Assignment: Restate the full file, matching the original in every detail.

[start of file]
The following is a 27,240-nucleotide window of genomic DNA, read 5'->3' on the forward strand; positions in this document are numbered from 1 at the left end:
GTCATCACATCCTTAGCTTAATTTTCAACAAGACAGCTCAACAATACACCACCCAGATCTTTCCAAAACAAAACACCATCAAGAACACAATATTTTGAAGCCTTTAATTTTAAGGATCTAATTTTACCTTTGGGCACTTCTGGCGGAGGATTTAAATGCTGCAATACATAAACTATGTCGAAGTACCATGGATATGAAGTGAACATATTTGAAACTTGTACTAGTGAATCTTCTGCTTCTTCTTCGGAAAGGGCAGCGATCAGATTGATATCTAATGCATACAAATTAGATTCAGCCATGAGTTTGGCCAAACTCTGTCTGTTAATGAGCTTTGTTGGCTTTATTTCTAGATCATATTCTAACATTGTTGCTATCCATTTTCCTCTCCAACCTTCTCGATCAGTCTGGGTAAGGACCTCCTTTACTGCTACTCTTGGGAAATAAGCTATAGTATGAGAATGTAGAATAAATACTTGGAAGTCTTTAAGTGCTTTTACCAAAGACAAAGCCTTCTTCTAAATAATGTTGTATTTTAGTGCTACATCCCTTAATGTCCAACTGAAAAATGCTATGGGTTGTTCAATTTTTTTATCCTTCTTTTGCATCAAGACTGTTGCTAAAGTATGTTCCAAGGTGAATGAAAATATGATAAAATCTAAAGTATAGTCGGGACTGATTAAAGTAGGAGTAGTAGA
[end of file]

The following is a 27,240-nucleotide window of genomic DNA, read 5'->3' on the forward strand; positions in this document are numbered from 1 at the left end:
GTCATCACATCCTTAGCTTAATTTTCAACAAGACAGCTCAACAATACACCACCCAGATCTTTCCAAAACAAAACACCATCAAGAACACAATATTTTGAAGCCTTTAATTTTAAGGATCTAATTTTACCTTTGGGCACTTCTGGCGGAGGATTTAAATGCTGCAATACATAAACTATGTCGAAGTACCATGGATATGAAGTGAACATATTTGAAACTTGTACTAGTGAATCTTCTGCTTCTTCTTCGGAAAGGGCAGCGATCAGATTGATATCTAATGCATACAAATTAGATTCAGCCATGAGTTTGGCCAAACTCTGTCTGTTAATGAGCTTTGTTGGCTTTATTTCTAGATCATATTCTAACATTGTTGCTATCCATTTTCCTCTCCAACCTTCTCGATCAGTCTGGGTAAGGACCTCCTTTACTGCTACTCTTGGGAAATAAGCTATAGTATGAGAATGTAGAATAAATACTTGGAAGTCTTTAAGTGCTTTTACCAAAGACAAAGCCTTCTTCTAAATAATGTTGTATTTTAGTGCTACATCCCTTAATGTCCAACTGAAAAATGCTATGGGTTGTTCAATTTTTTTATCCTTCTTTTGCATCAAGACTGTTGCTAAAGTATGTTCCAAGGTGAATGAAAATATGATAAAATCTAAAGTATAGTCGGGACTGATTAAAGTAGGAGTAGTAGA